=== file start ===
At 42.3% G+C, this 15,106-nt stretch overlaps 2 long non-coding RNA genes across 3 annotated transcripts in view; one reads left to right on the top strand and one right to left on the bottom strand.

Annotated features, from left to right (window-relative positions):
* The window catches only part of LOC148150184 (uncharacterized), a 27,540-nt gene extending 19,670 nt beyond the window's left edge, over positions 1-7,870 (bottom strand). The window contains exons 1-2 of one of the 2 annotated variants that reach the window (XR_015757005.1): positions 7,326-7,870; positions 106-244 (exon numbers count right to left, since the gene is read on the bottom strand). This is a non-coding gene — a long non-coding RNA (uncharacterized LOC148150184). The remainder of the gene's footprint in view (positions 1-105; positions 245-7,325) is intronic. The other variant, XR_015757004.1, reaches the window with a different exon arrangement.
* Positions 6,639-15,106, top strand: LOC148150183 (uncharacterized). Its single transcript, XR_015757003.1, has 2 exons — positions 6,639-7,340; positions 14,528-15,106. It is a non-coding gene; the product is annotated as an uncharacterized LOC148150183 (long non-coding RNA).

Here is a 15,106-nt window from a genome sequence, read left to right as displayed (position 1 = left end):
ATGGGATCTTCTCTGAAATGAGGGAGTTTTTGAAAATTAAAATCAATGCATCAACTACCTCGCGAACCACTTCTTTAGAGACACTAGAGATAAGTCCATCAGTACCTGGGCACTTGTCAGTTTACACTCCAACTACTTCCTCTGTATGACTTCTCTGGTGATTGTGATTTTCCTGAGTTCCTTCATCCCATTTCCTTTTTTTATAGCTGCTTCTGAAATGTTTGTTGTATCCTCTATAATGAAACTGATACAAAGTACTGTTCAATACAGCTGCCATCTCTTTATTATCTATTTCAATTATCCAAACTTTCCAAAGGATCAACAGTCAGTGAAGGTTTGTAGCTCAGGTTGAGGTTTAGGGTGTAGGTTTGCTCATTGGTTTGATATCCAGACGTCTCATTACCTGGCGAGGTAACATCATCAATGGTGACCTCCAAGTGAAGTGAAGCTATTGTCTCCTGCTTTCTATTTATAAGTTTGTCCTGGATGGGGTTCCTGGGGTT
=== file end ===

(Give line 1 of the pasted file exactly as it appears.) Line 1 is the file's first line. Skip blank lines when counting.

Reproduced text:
At 42.3% G+C, this 15,106-nt stretch overlaps 2 long non-coding RNA genes across 3 annotated transcripts in view; one reads left to right on the top strand and one right to left on the bottom strand.